But bonds have suffered their own problems in recent months. Fears of an overheating market and the creation of a bond bubble have meant that many have been talking about a rotation back into equities.
While many agree that a 30-year rally in the bond markets may be over there are still big questions over where people should be invested.
Convention suggests that government bonds are a good place to go during tough economic times, whereas high-yield bonds are good for economic recovery; the former due to their safety and the latter because of the improving economic prospects for the slightly distressed stocks picking up momentum.
But gilts have seen depressed yields for the last year, prompting some to predict that the bear market in gilts has begun.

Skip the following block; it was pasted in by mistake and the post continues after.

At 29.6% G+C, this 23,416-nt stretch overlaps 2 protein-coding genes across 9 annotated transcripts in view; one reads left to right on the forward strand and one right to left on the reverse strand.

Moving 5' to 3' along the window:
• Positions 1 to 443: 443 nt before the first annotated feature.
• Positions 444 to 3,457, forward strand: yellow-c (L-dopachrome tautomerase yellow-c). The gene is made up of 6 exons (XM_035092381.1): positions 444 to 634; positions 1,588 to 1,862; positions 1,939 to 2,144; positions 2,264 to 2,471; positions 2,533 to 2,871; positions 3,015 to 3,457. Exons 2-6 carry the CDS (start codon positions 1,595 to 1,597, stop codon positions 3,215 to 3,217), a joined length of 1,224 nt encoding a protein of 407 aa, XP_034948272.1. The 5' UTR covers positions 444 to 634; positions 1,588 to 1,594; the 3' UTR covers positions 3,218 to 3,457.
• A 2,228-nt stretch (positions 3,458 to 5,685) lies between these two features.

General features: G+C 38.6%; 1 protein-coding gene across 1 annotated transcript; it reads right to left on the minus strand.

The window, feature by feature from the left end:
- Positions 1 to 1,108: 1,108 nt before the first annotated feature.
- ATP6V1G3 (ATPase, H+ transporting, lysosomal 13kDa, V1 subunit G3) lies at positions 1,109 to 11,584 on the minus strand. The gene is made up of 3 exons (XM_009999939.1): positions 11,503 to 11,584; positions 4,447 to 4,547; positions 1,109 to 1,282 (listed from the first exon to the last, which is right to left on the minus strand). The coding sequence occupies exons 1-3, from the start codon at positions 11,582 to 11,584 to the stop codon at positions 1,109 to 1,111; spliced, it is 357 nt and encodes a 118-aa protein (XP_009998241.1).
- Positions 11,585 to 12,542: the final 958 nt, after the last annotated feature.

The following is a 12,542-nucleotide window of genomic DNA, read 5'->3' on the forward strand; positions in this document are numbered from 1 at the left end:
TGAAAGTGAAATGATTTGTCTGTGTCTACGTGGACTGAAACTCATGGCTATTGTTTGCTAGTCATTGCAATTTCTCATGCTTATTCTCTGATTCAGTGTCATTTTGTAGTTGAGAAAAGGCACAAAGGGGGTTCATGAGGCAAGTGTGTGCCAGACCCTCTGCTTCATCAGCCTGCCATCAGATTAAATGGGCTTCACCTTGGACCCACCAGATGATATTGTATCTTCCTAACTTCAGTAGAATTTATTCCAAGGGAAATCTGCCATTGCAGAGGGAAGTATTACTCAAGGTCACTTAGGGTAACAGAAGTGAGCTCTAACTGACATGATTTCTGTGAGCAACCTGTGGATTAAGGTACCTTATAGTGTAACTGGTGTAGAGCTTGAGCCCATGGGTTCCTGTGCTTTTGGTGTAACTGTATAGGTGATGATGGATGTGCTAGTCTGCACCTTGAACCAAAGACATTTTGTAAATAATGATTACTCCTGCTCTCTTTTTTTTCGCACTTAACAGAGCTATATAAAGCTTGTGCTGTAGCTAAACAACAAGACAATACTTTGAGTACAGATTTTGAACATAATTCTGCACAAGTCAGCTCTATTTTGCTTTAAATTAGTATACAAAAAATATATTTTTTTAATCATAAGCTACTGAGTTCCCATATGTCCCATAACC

Some investors aim to cater for unpredictable markets by allocating to different types of bond funds - focusing on core investment grade holdings for high quality stocks, and then branching out into specialist funds depending on their risk appetite.
Other options include investing in strategic bond funds, where managers can take active decisions to hedge one product with another, to get the best out of the markets.
High yield bonds have shown a strong performance for the past two years, but fund managers believe there is still strong performance left in this asset class, with some predicting it will outperform all other fixed income assets.
As equities have been volatile, so fixed income has been useful for investors looking to diversify. They are set to remain useful for the time being.
Melanie Tringham is features editor of Financial Adviser
This special report is sponsored by Aberdeen Asset Management.
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